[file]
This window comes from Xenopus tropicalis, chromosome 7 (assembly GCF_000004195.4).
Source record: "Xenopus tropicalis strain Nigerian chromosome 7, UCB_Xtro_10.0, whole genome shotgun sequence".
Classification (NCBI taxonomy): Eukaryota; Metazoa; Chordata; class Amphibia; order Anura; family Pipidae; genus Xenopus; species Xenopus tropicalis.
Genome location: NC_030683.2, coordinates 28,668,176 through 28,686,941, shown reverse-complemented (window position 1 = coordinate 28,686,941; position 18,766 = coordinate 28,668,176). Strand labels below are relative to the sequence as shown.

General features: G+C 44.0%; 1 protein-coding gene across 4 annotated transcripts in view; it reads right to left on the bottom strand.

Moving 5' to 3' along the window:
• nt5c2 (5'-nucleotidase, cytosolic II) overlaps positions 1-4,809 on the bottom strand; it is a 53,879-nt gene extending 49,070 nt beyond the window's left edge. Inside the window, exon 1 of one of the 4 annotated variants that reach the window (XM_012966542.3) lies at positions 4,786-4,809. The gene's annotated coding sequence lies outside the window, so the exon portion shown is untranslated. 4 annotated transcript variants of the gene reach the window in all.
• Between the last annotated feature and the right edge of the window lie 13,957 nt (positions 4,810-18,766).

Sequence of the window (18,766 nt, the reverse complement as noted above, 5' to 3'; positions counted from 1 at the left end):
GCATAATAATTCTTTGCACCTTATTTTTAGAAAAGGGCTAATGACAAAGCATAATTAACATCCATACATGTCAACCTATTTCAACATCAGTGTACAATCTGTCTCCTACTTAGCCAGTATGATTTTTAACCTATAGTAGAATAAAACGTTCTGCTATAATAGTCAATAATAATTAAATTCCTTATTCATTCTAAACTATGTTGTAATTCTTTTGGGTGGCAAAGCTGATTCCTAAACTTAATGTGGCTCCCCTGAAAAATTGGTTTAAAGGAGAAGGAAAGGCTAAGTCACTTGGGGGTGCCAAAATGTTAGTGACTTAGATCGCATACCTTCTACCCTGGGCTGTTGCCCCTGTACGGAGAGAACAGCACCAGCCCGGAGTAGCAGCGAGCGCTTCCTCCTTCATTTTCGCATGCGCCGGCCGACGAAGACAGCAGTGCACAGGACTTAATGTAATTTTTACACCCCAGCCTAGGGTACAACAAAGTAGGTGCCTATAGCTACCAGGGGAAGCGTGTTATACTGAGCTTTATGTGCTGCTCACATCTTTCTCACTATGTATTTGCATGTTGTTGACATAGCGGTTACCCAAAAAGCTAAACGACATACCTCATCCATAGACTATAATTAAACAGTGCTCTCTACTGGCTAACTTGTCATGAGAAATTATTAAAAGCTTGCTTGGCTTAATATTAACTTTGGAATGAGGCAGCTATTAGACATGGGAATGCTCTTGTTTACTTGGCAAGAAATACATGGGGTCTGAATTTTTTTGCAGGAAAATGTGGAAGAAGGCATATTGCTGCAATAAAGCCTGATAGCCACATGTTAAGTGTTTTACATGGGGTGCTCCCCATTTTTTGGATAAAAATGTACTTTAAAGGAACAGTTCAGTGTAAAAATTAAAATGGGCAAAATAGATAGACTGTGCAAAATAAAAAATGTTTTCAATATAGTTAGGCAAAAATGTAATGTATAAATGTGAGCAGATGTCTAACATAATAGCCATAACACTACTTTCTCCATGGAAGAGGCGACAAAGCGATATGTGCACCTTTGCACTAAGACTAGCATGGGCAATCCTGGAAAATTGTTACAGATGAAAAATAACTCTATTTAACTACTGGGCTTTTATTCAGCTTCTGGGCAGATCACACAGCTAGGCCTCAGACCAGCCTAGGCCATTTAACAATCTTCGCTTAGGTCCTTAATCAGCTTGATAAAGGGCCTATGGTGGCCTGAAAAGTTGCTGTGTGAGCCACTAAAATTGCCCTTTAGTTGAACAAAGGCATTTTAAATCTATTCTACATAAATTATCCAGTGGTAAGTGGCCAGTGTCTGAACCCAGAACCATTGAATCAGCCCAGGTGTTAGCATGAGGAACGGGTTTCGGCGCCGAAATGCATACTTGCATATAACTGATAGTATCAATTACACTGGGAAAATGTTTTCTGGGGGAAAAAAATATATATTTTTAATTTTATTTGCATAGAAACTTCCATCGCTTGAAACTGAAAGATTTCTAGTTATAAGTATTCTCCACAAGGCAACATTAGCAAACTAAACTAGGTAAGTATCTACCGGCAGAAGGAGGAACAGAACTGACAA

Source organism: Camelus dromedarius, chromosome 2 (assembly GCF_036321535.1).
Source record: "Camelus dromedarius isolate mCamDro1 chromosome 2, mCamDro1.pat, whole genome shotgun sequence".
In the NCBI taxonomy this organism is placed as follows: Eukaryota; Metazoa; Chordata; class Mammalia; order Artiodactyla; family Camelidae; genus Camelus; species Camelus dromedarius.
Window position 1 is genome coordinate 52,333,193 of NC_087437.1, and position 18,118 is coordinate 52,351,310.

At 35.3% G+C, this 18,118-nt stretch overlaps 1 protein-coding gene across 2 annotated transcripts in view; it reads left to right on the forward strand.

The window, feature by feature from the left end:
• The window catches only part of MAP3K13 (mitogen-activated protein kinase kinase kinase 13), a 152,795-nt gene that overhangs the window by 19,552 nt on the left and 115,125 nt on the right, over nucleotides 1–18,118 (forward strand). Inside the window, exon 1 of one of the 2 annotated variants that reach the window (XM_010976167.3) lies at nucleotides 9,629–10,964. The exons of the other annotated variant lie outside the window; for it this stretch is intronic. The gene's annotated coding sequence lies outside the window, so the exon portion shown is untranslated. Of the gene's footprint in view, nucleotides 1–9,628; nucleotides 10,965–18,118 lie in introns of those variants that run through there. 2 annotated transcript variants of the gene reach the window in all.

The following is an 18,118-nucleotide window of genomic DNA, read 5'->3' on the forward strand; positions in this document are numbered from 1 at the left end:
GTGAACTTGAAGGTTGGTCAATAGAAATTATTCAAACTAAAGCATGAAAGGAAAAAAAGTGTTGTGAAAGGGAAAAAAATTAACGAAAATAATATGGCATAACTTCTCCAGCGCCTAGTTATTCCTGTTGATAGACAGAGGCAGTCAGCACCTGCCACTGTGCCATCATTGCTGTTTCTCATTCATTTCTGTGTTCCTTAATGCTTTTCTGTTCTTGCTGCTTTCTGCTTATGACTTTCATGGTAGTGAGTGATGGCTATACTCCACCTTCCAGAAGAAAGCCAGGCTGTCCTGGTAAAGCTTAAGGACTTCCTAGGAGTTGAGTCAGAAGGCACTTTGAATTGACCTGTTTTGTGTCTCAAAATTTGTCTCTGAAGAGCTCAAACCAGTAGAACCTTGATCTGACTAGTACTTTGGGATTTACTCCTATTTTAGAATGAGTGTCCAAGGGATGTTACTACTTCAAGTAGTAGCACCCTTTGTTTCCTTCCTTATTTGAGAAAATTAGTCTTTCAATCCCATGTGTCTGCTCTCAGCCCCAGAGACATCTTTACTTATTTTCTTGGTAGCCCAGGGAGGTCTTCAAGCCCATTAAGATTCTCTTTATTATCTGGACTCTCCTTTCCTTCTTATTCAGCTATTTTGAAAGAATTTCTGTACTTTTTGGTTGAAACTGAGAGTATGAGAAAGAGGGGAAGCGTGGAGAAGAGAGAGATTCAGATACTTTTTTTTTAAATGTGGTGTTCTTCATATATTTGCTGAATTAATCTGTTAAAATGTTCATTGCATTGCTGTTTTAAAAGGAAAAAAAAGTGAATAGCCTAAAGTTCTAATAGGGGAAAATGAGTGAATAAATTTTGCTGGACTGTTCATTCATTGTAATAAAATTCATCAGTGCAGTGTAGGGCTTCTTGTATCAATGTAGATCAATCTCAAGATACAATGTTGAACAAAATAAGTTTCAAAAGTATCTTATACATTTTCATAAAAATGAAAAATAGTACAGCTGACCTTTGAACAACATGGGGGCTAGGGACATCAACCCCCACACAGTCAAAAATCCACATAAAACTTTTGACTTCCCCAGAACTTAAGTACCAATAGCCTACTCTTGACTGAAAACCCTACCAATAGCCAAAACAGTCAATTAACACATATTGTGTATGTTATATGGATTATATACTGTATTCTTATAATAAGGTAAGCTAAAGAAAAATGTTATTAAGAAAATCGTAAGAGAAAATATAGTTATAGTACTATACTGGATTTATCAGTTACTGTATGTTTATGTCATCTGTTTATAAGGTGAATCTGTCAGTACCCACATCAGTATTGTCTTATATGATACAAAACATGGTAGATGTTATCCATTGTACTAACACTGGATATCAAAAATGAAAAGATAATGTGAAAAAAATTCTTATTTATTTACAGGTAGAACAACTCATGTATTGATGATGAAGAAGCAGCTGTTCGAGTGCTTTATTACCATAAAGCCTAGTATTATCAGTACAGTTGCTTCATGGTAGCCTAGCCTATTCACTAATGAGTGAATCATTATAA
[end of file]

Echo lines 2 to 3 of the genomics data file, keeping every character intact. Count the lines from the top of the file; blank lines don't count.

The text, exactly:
Source record: "Xenopus tropicalis strain Nigerian chromosome 7, UCB_Xtro_10.0, whole genome shotgun sequence".
Classification (NCBI taxonomy): Eukaryota; Metazoa; Chordata; class Amphibia; order Anura; family Pipidae; genus Xenopus; species Xenopus tropicalis.